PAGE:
This blog is about contemplative inquiry

Tag: Dukkha


The first unit of my Four Noble Truths course – – left me with some contemplative exercises. The first one began by asking me to identify the difference between being completely happy and what I experience now. What makes the difference? What stops me from being completely happy – or, to put it another traditional way, ‘living with ease’?

I had to ponder that one, because I’ve reached a generally happy time in my life, though of course there are ups and downs. What was the deepest and most authentic answer to these questions? I find a pervasive background anxiety (my brand of dukkha). At this stage of my life it manifests as a felt sense of vulnerability in the world and of my capacity to navigate it as I age. This is turn is linked to an anticipation of increased personal frailty whilst witnessing a collective mismanagement of our world in the Anthropocene Age.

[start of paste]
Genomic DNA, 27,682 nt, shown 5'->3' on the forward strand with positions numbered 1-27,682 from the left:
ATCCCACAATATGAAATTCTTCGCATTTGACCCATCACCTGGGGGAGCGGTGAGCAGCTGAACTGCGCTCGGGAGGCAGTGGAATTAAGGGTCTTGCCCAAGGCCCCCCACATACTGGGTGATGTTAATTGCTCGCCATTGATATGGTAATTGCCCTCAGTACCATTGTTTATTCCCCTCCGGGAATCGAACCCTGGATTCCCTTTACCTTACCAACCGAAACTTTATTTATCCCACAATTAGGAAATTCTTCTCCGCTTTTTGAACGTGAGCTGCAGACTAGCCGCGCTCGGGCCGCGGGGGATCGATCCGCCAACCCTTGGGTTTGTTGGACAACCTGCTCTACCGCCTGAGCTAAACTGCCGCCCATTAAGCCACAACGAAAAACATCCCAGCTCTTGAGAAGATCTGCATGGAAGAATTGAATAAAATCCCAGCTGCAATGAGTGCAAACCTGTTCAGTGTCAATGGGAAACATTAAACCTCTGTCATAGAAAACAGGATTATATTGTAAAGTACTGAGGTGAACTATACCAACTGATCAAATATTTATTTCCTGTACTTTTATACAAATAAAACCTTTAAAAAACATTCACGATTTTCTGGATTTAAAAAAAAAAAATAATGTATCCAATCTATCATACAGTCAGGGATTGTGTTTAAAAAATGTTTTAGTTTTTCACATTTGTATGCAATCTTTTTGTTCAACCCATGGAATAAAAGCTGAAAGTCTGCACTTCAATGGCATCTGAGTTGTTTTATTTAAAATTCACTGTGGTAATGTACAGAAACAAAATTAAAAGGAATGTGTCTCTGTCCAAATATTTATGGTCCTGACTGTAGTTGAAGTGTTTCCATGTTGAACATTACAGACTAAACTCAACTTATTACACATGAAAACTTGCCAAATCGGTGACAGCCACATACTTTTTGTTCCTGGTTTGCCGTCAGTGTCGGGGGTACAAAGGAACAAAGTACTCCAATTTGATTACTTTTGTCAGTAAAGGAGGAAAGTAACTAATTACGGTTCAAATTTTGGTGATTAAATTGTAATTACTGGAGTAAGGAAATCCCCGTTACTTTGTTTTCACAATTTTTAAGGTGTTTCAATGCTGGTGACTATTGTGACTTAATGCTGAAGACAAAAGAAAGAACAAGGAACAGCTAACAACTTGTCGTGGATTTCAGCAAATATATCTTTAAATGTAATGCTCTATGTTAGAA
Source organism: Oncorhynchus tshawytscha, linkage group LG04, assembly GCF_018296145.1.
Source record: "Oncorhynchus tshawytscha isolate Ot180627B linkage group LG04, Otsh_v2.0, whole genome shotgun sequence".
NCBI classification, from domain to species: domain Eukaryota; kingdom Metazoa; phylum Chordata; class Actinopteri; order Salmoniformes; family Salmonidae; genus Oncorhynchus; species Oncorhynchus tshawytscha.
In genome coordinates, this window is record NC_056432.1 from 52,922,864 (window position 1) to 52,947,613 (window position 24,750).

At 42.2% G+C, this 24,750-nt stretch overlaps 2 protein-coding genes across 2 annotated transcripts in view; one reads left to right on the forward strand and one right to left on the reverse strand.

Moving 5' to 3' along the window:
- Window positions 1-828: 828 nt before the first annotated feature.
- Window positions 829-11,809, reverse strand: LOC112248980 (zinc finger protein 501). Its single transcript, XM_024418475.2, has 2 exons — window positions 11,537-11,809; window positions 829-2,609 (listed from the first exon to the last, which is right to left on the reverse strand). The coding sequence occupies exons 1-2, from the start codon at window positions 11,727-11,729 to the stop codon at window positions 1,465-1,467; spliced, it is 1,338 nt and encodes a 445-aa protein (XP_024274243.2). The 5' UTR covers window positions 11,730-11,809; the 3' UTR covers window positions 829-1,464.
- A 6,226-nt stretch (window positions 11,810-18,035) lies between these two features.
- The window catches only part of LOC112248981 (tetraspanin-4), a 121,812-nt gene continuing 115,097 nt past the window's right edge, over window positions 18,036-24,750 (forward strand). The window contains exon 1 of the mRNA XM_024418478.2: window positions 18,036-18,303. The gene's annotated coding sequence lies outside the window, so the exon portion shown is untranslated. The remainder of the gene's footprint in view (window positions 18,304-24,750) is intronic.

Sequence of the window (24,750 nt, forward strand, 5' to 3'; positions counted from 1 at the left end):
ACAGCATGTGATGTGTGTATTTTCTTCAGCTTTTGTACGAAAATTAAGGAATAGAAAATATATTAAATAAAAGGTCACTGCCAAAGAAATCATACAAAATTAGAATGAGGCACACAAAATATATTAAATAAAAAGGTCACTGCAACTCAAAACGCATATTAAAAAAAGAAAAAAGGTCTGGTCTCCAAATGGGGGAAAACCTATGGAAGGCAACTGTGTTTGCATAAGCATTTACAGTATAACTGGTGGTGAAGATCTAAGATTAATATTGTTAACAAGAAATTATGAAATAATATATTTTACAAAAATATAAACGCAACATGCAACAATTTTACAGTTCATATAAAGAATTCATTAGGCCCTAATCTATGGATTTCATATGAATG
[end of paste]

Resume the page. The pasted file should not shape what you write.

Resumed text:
I believe that this anxiety is natural, largely realistic, and offers valuable information about me and my environment. I would not want to swat it with, say, a simple injunction to live in the present moment. It is true that, subjectively, I live in a flowing present and have never been out of it. Past and future do not exist. But memory and anticipation exist, as human skills, and are part of my flowing present. Anticipation gives me a limited power of foresight and prediction. It enables an awareness of actions and consequences. So, for me, imagining personal frailty and social stress in the future has a value. A measure of energetic arousal, which I might label ‘anxiety,’ is also not in itself a problem: it can be helpfully motivating.

But I do see problems, two of them. The first is identification with the anxiety, so that it becomes ‘me’, rather than the affective aspect of a message, whose cognitive aspect is a scanning for threats with my inherited ability to anticipate them. The second is feeling bad about the anxiety and wanting it to go away. If I am identified with the anxiety as well as feeling bad about it, I can end up feeling bad about myself. At worst, I can fall into a narrative of not coping, when in fact the initial experience may contain seeds of good coping.